While cabin air filters should be replaced according to the guidelines in the owner’s manual, it is advisable to change the filters on a seasonal basis because of the pollutants that are prevalent in different seasons.
Photo credit: Photo courtesy of Luber-finer
Fleets are concerned about the safety and health of their drivers, as well as the operation of key systems in company vehicles.
The more experienced managers understand that the environment inside the cabin of a heavy duty vehicle is subjected to assault from exhaust, pollen, bacteria, dirt, dust and soot. These elements can clog heating, ventilation and air conditioning (HVAC) systems and affect drivers.
To help alleviate that concern, manufacturers of vehicle filters are producing filtration systems with added features, such as activated carbon, to remove volatile organic compounds. In another innovation, and an industry exclusive, Luber-finer has partnered with the manufacturer of Arm & Hammer baking soda to improve a filter’s ability to remove offensive odors.
An improperly functioning air filter may not allow a vehicle’s cab defroster to operate at its designed capacity. This could result in reduced visibility, which is dangerous for the driver and other motorists, as well as pedestrians.
An inefficient defroster may also slow the rate of work being performed – impacting profits.
More than 40 million people in the U.S. suffer from allergies, and one in six have asthma or some other type of allergy caused by airborne contaminants. Having a vehicle with a technologically-advanced filtration system could reduce the number of irritants affecting the driver.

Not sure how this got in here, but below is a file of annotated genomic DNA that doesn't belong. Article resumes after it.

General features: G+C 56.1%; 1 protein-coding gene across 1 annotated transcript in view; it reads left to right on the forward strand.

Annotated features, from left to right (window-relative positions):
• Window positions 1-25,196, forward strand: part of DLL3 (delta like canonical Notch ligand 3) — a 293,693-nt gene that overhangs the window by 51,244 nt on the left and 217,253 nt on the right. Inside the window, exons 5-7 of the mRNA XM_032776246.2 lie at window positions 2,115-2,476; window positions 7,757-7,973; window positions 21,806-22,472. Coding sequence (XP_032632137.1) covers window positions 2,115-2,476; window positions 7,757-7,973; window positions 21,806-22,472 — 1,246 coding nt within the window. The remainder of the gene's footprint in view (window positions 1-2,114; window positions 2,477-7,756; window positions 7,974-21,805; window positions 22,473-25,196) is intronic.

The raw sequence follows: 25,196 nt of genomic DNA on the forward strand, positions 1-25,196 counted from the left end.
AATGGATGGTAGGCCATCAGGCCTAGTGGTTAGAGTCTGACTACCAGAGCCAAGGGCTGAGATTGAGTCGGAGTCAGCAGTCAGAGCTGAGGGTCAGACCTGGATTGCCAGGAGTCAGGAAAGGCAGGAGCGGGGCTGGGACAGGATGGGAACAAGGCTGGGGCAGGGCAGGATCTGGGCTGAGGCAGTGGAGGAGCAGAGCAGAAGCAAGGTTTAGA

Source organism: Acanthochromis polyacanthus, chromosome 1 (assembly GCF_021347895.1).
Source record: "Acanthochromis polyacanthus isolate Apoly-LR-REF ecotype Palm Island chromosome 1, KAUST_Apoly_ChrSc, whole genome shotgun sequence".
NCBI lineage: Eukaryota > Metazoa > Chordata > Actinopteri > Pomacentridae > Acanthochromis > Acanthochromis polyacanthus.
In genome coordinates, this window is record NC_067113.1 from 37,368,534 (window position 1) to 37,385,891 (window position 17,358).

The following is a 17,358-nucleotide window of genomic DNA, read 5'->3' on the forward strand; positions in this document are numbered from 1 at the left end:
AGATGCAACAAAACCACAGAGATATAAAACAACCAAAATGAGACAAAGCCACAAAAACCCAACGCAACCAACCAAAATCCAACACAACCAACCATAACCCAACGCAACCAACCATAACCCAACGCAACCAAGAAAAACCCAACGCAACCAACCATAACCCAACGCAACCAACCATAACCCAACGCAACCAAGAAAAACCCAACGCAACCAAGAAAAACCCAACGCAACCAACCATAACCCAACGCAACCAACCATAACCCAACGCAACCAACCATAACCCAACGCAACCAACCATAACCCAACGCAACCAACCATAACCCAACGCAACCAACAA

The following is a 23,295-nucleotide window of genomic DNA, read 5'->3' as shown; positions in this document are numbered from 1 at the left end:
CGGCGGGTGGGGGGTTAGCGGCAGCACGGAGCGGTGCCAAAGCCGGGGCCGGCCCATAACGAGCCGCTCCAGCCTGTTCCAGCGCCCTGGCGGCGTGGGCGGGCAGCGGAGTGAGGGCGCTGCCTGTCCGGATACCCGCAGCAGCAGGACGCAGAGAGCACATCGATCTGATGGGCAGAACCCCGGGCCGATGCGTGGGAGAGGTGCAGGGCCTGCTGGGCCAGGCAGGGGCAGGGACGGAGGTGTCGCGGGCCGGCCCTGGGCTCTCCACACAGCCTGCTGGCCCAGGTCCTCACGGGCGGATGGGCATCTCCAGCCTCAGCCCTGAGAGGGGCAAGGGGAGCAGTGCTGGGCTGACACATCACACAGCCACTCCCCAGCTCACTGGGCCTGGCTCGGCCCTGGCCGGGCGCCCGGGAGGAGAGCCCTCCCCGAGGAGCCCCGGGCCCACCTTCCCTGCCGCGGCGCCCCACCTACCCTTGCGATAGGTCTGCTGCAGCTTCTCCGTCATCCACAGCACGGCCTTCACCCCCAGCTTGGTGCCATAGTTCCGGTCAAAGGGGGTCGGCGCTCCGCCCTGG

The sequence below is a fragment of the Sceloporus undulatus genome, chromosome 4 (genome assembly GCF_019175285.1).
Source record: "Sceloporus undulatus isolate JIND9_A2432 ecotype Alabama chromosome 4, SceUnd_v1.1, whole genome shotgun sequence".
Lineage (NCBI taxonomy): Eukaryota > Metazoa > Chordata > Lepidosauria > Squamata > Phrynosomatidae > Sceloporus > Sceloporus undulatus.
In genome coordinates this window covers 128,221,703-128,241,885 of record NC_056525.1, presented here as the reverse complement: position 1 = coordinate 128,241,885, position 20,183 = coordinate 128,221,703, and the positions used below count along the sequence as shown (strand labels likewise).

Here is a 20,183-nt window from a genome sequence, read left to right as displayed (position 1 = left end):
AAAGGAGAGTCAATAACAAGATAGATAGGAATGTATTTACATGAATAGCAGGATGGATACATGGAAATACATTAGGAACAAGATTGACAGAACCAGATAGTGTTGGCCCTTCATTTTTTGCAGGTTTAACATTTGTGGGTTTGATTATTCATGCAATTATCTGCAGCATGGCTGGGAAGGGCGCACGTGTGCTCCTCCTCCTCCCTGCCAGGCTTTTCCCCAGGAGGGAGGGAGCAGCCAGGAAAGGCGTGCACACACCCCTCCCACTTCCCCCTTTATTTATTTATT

Realize that a driver who is dealing with the symptoms of allergies can just as easily succumb to distractions caused by sneezing, blurry vision and headaches brought on by unclean air entering the cabin compartment as the distractions brought on by a cell phone or other mobile device.
It is estimated that a properly functioning air filter removes up to 98 percent of particles before being inhaled by a driver. This could minimize the potentially disruptive effects of allergens on a driver while operating the vehicle.
A BEST PRACTICE
For heavy duty trucks, cabin air filters should be replaced according to the guidelines in the owner’s manual. However, a best practice is to change the filters on a seasonal basis because of the pollutants that are prevalent in different seasons.
Preventing harmful contaminants from entering the cabin or cleaning the air of unwanted odors can reduce the risks of driving with distracting allergy symptoms and help make the driver safer and more productive.
John Gaither is the director of heavy duty engineering for Luber-finer (www.Luber-finer.com). The company is one of the world's largest suppliers of filters and filtration products.